Witnesses Of Proceedings
Yet in this, as in everything else, the inquisitors were a law unto themselves, and disregarded at pleasure the very slender restrictions imposed on them. One of the rare cases in which the Inquisition lost a victim turned upon the neglect of this rule. In 1325 a priest named Pierre de Tornamire, accused of Spiritual Franciscanism, was brought to the Inquisition of Carcassonne in a dying state. The inquisitor was absent. His deputy and notary took the deposition in the presence of three laymen who chanced to be present, and the priest died before it was well concluded.
Two Dominicans came, after he was speechless, and, without making any inquiry as to its correctness, signed their names to the deposition in attestation. On this irregular evidence a prosecution against Pierre's memory was based, and was contested by his heirs to save his property from confiscation. Thirty-two years the struggle lasted, and when the inquisitor came, in 1357, to ask assent to his sentence of condemnation in the customary assembly of experts, twenty-five jurists unanimously voted against it on the ground of irregularity, and only two, both Dominicans, ventured to uphold it.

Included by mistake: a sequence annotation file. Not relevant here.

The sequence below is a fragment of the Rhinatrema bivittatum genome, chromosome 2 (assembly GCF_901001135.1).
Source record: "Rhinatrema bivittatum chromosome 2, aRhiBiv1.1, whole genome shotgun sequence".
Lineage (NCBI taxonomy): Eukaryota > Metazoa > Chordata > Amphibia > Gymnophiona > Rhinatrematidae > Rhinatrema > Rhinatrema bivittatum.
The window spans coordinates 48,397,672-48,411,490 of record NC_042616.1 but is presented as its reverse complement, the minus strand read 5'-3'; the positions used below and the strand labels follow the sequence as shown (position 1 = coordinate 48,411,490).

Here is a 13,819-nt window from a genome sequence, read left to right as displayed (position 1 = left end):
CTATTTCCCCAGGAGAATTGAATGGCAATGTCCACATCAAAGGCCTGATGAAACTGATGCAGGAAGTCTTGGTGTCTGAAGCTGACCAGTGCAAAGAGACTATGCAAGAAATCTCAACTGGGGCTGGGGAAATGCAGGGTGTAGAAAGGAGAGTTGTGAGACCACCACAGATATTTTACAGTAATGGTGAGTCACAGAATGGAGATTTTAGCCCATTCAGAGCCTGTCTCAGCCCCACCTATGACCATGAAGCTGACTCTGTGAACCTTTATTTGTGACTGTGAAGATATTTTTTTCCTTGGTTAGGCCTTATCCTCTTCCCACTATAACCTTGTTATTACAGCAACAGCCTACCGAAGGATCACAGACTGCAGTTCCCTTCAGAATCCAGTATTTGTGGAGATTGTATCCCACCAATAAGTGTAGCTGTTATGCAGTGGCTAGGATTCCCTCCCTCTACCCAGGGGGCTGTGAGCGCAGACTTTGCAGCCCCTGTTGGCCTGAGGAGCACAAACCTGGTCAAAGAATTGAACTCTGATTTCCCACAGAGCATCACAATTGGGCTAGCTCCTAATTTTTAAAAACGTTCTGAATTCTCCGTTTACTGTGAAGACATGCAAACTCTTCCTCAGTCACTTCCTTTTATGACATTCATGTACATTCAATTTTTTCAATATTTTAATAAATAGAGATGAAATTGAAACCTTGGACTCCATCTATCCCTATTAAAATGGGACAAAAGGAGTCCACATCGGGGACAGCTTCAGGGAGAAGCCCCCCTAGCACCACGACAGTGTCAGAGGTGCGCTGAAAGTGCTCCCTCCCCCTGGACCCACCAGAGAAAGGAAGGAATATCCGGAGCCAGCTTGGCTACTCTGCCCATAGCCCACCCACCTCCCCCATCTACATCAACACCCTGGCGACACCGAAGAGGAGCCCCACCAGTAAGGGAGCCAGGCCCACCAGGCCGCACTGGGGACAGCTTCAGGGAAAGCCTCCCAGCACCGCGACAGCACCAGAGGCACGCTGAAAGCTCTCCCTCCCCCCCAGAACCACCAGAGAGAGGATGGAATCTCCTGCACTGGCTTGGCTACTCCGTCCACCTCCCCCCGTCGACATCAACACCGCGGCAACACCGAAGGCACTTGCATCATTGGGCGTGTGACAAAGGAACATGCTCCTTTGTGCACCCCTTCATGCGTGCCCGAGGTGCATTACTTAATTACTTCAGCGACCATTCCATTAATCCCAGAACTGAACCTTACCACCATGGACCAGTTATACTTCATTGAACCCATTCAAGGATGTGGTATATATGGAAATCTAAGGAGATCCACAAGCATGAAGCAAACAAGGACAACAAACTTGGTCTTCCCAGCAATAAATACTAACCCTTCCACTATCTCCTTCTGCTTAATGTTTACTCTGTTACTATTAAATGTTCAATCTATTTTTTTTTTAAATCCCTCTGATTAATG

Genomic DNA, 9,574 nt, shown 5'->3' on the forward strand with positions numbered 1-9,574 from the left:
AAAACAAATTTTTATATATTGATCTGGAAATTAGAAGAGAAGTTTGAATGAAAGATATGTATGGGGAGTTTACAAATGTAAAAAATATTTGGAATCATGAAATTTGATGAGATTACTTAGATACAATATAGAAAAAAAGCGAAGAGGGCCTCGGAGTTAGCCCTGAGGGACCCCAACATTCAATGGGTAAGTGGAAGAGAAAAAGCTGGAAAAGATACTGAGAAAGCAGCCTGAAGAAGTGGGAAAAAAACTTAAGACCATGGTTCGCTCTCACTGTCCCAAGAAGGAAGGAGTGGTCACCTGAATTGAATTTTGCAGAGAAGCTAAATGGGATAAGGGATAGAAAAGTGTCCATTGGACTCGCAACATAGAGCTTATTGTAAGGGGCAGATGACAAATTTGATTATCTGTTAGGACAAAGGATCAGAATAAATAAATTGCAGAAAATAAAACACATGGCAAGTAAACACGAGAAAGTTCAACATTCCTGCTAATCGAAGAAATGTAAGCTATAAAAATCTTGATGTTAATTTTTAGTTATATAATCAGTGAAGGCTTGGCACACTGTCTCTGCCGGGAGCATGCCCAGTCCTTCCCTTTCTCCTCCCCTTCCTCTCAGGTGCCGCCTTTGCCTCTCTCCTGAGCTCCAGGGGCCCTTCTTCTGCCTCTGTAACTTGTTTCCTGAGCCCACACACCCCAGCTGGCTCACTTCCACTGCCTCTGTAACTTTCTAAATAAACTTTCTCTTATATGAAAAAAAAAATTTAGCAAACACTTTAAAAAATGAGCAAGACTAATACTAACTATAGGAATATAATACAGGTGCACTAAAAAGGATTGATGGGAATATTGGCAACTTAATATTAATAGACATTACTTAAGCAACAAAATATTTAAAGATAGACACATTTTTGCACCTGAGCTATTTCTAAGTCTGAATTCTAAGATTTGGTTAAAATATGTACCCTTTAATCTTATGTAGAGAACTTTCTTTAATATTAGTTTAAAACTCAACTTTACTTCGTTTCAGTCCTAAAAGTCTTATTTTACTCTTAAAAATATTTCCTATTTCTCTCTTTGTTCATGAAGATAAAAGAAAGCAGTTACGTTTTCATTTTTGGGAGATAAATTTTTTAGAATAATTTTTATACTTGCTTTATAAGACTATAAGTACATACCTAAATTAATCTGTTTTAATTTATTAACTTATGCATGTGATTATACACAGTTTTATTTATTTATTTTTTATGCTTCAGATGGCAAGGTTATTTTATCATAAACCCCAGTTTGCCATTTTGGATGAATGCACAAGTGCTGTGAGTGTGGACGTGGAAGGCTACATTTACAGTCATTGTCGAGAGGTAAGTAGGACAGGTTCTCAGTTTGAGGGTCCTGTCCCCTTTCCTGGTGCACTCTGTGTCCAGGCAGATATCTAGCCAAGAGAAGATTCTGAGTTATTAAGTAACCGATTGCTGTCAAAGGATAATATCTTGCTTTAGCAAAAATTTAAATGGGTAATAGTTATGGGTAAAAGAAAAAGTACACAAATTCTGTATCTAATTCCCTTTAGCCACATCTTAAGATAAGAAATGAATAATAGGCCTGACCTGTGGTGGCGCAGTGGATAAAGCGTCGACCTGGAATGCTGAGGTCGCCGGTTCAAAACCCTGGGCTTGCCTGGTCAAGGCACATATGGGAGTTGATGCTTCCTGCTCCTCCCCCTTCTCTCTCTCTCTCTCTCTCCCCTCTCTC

It was not long after this that Eymerich instructed his brethren how the rule could be evaded, when it was inconvenient, by at least having two honest persons present at the close of the examination, when the testimony was read over to the deponent. No one else was allowed to be present at the trial, except at Avignon for a brief period, about the middle of the thirteenth century, when the magistrates temporarily secured the right of attendance for themselves and a certain number of seigneurs. With this exception, the unfortunates who were wrestling for their lives with their judges were wholly at the discretion of the inquisitor and his creatures.
The personnel of the tribunal was completed by the notary--an official of considerable standing and dignity in the Middle Ages. All the proceedings of the Inquisition were taken down in writing every question and every answer--each witness and each defendant being obliged to confirm his testimony when read over to him at the close of the interrogatory, and judgment was finally rendered on an inspection of the evidence thus recorded.
The function of the notary was no light one, and occasionally scriveners were called in to his assistance, but he formally attested every document. Not only was there the fearful multiplication of papers accumulating in the current business of the tribunal, and their careful transcription for preservation, but the several Inquisitions were continually furnishing each other with copies of their records, so that a considerable force must have been necessarily employed.